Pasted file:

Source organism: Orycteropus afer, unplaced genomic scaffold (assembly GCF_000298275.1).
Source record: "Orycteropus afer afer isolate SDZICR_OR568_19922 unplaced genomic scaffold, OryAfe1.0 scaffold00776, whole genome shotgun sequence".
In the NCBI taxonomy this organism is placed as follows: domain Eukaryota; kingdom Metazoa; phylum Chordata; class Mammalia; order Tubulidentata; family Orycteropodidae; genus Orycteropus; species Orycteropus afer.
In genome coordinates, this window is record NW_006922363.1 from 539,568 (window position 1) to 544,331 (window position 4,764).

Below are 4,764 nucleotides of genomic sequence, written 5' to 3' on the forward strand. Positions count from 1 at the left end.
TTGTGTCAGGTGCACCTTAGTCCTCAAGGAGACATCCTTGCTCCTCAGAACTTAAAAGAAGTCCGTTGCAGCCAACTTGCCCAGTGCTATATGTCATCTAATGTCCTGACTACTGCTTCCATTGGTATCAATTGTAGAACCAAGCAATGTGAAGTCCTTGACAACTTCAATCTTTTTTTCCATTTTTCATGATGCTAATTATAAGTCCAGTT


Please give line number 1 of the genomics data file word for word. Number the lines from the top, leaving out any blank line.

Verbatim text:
Source organism: Orycteropus afer, unplaced genomic scaffold (assembly GCF_000298275.1).